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S&Ds on Corporate Sustainability Reporting Directive agreement: business talks a big game, but now we’ll know who walks the walk

Date

23 Jun 2022

Sections

Sustainable Dev.

The Socialists and Democrats welcome the agreement between the Parliament and EU governments to ensure companies are more transparent about their environmental and social impact. The agreement reached Tuesday night on the Corporate Sustainability Reporting Directive (CSRD) will introduce a single set of mandatory reporting standards for all large EU and non-EU companies, as well as listed small and medium-sized enterprises. Companies will have to disclose public information not only on their annual financial statements, but also on their efforts to reduce CO2 emissions, to be more sustainable and to protect biodiversity. In addition, companies will have to publish more detailed information on their employment policies, like on objectives to increase gender equality and diversity in their company or on cooperation with trade unions.

Lara Wolters, S&D negotiator on the Corporate Sustainability Reporting Directive, said:

“The EU’s current reporting rules for companies are substandard. To meet today’s reporting requirements, companies only have to provide the bare minimum of information about how they achieve their sustainability targets. This makes it very difficult for companies to be held accountable. When it comes to setting social and environmental standards in the EU, there is no more room for pretenders. The new rules mean companies will have to be more transparent and report in the same way. When it comes to their green credentials, companies often talk a big game, but now it will be much easier to see which company walks the walk, instead of just talking the talk.”

Note to editors

In April 2021, the Commission adopted a proposal for a Corporate Sustainability Reporting Directive (CSRD) to amend the Non-Financial Reporting Directive, which outlines the obligations for large companies to report on environmental issues, social and labour matters, respect for human rights, anti-corruption and diversity on company boards. In response to the Commission proposal to enlarge the scope of the Directive, the Parliament voted in March 2022 to strengthen reporting requirements on companies even further.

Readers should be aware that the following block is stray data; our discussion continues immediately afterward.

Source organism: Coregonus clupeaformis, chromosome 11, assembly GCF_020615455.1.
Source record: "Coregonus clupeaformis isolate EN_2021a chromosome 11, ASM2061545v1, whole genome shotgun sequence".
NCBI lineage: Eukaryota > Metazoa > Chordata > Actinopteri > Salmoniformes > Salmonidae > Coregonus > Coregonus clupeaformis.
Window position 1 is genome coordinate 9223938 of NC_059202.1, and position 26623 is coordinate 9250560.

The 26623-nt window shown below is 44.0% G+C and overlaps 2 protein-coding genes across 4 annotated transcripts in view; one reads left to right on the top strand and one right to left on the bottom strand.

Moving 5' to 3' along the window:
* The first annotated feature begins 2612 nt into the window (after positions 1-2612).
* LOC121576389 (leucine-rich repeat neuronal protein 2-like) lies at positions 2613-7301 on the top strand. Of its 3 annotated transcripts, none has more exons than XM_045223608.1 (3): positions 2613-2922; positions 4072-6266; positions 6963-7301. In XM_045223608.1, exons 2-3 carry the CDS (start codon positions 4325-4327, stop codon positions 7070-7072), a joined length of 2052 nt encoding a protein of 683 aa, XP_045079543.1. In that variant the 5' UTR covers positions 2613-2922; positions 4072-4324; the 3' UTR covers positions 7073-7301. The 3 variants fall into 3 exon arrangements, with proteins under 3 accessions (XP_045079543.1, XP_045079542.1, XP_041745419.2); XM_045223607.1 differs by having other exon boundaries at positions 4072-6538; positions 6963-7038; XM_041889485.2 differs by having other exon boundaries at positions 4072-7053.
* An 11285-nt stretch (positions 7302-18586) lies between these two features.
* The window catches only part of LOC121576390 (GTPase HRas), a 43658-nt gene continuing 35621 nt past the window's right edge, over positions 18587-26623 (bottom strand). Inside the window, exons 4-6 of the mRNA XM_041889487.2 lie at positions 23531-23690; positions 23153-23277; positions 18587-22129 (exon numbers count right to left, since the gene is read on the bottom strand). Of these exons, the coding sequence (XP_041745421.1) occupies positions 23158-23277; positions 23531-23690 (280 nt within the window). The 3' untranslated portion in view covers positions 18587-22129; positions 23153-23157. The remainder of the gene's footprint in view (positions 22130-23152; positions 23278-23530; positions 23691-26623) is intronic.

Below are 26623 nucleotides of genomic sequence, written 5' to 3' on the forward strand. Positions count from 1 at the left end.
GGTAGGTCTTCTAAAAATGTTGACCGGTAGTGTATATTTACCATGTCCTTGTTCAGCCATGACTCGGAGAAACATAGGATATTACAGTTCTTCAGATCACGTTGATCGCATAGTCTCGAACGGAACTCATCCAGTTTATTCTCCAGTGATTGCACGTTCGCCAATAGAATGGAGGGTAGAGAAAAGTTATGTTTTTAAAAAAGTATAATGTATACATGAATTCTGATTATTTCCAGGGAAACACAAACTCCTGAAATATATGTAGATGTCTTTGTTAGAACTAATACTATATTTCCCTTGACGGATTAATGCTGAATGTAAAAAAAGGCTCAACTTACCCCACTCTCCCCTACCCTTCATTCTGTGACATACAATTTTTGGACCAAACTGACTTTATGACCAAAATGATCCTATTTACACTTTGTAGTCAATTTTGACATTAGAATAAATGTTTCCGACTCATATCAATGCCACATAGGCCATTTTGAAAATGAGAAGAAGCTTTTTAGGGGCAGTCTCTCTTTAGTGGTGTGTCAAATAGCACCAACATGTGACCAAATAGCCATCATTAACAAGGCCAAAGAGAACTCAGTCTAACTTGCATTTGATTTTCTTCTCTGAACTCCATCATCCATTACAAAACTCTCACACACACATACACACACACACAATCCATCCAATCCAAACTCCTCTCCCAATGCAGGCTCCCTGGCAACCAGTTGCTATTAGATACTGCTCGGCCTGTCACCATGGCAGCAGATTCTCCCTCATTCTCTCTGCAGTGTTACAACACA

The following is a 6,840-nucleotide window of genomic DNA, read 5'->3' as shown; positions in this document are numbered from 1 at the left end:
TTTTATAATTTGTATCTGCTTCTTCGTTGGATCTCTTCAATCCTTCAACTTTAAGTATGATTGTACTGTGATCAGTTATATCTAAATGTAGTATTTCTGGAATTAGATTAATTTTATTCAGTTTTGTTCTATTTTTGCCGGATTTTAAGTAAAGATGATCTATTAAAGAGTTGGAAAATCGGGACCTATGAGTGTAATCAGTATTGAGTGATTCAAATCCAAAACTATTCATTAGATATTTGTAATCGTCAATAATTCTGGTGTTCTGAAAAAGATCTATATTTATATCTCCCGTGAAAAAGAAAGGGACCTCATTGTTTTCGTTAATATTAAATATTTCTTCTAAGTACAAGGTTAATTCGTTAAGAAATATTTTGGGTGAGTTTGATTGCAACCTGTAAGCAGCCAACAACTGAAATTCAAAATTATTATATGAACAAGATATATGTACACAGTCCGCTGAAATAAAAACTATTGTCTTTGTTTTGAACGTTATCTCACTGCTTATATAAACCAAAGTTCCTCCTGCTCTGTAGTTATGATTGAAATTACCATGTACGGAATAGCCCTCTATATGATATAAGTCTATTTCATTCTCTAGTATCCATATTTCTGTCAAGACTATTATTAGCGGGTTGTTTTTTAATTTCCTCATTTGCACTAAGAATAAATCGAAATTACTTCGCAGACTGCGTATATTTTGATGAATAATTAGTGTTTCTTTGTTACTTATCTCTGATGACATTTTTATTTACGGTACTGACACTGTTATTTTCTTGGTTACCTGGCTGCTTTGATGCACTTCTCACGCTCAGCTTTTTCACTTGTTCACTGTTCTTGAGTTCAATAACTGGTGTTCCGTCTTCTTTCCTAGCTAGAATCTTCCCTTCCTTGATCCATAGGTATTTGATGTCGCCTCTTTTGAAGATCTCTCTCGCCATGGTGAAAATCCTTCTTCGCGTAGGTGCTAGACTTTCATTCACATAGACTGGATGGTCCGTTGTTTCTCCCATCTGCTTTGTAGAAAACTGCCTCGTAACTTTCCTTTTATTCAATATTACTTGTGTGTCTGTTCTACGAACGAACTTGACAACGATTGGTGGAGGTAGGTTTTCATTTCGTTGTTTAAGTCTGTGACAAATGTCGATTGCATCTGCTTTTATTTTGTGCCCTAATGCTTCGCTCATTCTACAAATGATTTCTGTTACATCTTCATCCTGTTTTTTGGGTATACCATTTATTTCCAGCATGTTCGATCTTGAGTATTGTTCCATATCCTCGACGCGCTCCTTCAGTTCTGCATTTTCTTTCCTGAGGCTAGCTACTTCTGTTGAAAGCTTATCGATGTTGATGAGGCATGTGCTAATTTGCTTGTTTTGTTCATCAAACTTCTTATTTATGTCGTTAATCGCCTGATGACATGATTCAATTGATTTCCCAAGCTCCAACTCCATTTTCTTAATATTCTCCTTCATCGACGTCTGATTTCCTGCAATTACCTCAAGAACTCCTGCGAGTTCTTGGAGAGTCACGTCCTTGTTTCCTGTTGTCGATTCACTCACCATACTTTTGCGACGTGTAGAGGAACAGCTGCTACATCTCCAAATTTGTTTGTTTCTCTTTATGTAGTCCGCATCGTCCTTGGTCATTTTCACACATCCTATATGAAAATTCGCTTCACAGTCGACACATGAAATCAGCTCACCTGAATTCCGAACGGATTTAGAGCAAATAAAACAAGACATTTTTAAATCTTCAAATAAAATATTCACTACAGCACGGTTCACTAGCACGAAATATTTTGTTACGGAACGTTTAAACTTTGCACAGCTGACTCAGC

The main achievements in the negotiations with the Council on the CSRD include:

  • Non-EU companies have been added to the scope of the directive;
  • Listed SMEs have been kept in the scope of the directive;
  • Workers’ representatives will have a greater role in the reporting process;
  • Companies will have to be transparent about specific information on the risks and impact from individual subsidiary companies;
  • Regarding audits on sustainability report, measures have been put in place to attempt to reduce the concentration of the auditing market;
  • As part of the final agreement, and as result of amendments tabled by the S&D Group to the Parliament report, companies will also be forced to disclose information about schemes that link a part of company executives’ pay to sustainability targets;
  • The European standard setting body (EFRAG), which is given a key role in the Directive, will be properly funded to guarantee its independence and will include a balanced representation of stakeholders. Parliament will play a role in holding this body accountable; 
  • Sector specific standards need to be developed in a way that takes into account the specific risks and impacts of each sector.

 

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